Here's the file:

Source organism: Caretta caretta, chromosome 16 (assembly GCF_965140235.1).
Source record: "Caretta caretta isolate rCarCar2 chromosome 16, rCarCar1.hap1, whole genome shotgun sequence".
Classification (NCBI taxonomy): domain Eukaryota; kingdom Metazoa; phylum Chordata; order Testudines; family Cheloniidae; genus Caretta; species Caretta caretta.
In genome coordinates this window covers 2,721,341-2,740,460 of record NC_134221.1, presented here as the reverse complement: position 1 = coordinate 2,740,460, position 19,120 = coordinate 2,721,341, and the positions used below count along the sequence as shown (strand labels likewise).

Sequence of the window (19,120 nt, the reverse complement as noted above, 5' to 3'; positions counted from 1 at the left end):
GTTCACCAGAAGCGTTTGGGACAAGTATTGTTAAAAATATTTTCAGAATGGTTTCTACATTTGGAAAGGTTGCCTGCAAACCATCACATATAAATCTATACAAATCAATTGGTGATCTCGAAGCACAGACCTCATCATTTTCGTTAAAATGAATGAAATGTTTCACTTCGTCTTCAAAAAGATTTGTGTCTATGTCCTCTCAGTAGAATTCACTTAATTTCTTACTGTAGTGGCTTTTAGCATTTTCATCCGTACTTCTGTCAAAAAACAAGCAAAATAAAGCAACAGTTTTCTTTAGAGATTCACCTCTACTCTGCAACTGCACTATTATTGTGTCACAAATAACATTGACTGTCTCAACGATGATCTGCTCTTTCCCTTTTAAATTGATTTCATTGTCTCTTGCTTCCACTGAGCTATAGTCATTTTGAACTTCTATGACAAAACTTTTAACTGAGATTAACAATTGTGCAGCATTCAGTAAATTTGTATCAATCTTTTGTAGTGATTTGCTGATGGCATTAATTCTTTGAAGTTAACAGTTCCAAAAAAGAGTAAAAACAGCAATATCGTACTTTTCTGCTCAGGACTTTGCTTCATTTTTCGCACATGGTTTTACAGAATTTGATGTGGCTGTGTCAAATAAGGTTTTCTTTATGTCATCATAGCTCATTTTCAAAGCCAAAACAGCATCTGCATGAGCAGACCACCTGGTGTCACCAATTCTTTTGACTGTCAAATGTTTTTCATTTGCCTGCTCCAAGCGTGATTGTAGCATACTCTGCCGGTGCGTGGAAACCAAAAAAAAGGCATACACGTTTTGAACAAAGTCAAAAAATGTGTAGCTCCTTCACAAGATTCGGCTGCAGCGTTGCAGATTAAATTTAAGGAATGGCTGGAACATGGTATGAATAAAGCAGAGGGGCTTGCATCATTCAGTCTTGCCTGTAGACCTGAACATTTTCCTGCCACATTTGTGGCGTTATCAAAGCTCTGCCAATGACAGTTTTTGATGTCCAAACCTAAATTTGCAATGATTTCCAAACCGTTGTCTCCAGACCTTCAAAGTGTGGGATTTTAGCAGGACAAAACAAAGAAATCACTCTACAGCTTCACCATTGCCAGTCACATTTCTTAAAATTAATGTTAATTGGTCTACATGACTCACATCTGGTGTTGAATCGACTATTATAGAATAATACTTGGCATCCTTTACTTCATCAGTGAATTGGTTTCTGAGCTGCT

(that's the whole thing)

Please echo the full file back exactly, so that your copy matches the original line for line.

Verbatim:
Source organism: Caretta caretta, chromosome 16 (assembly GCF_965140235.1).
Source record: "Caretta caretta isolate rCarCar2 chromosome 16, rCarCar1.hap1, whole genome shotgun sequence".
Classification (NCBI taxonomy): domain Eukaryota; kingdom Metazoa; phylum Chordata; order Testudines; family Cheloniidae; genus Caretta; species Caretta caretta.
In genome coordinates this window covers 2,721,341-2,740,460 of record NC_134221.1, presented here as the reverse complement: position 1 = coordinate 2,740,460, position 19,120 = coordinate 2,721,341, and the positions used below count along the sequence as shown (strand labels likewise).

Sequence of the window (19,120 nt, the reverse complement as noted above, 5' to 3'; positions counted from 1 at the left end):
GTTCACCAGAAGCGTTTGGGACAAGTATTGTTAAAAATATTTTCAGAATGGTTTCTACATTTGGAAAGGTTGCCTGCAAACCATCACATATAAATCTATACAAATCAATTGGTGATCTCGAAGCACAGACCTCATCATTTTCGTTAAAATGAATGAAATGTTTCACTTCGTCTTCAAAAAGATTTGTGTCTATGTCCTCTCAGTAGAATTCACTTAATTTCTTACTGTAGTGGCTTTTAGCATTTTCATCCGTACTTCTGTCAAAAAACAAGCAAAATAAAGCAACAGTTTTCTTTAGAGATTCACCTCTACTCTGCAACTGCACTATTATTGTGTCACAAATAACATTGACTGTCTCAACGATGATCTGCTCTTTCCCTTTTAAATTGATTTCATTGTCTCTTGCTTCCACTGAGCTATAGTCATTTTGAACTTCTATGACAAAACTTTTAACTGAGATTAACAATTGTGCAGCATTCAGTAAATTTGTATCAATCTTTTGTAGTGATTTGCTGATGGCATTAATTCTTTGAAGTTAACAGTTCCAAAAAAGAGTAAAAACAGCAATATCGTACTTTTCTGCTCAGGACTTTGCTTCATTTTTCGCACATGGTTTTACAGAATTTGATGTGGCTGTGTCAAATAAGGTTTTCTTTATGTCATCATAGCTCATTTTCAAAGCCAAAACAGCATCTGCATGAGCAGACCACCTGGTGTCACCAATTCTTTTGACTGTCAAATGTTTTTCATTTGCCTGCTCCAAGCGTGATTGTAGCATACTCTGCCGGTGCGTGGAAACCAAAAAAAAGGCATACACGTTTTGAACAAAGTCAAAAAATGTGTAGCTCCTTCACAAGATTCGGCTGCAGCGTTGCAGATTAAATTTAAGGAATGGCTGGAACATGGTATGAATAAAGCAGAGGGGCTTGCATCATTCAGTCTTGCCTGTAGACCTGAACATTTTCCTGCCACATTTGTGGCGTTATCAAAGCTCTGCCAATGACAGTTTTTGATGTCCAAACCTAAATTTGCAATGATTTCCAAACCGTTGTCTCCAGACCTTCAAAGTGTGGGATTTTAGCAGGACAAAACAAAGAAATCACTCTACAGCTTCACCATTGCCAGTCACATTTCTTAAAATTAATGTTAATTGGTCTACATGACTCACATCTGGTGTTGAATCGACTATTATAGAATAATACTTGGCATCCTTTACTTCATCAGTGAATTGGTTTCTGAGCTGCT